How to Plant Juniper Trees

Juniper tree care is easier when you pick an appropriate location for planting. Taking the time to select the right spot for your juniper tree can save you time and energy later.

When you are growing juniper trees, you’ll need a location with full sun or almost, as well as well-drained soil. Junipers do not like having their feet in wet mud, but tolerate most other types of soil. Generally, junipers support hot weather and poor, dry soils. They tolerate city conditions as well as any other evergreen.

Consider the mature size of the tree before you plant juniper. Many species grow so fast that they rapidly occupy the space allotted. You can prune upright junipers to keep them compact.

Juniper Tree Care

Like all trees, junipers occasionally suffer from diseases. Phomopsis blight is the most serious disease that attacks juniper. You can identify it by looking for browning branch tips. Control this disease by spraying the new growth several times during the growing season with a fungicide.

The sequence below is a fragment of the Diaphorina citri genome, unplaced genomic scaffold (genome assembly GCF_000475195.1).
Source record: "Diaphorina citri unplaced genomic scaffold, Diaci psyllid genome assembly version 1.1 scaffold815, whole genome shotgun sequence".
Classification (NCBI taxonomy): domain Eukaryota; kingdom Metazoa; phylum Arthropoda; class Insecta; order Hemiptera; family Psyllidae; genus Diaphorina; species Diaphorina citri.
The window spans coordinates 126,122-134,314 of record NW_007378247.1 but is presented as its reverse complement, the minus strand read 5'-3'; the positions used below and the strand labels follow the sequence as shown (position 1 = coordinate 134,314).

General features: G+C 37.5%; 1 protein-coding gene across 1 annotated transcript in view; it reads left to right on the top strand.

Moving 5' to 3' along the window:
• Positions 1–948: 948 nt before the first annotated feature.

UNH Extension

If you are planting evergreens for privacy, the last thing you want to worry about is deer damage. Gardeners in New Hampshire, particularly those in the southern counties and along the Connecticut River Valley, will undoubtedly come into conflict with deer at some point in time. Many evergreen plants serve as favorite winter food sources, including arborvitae, rhododendron, holly and yew. In many cases, proximity to a house is not enough to deter hungry deer in the latter half of winter. Fortunately, there are some evergreen shrubs that are mostly avoided by deer. While no plant is ever entirely safe from deer, the following selections usually escape damage in all but the leanest of times.

Common boxwood (Buxus sempervirens)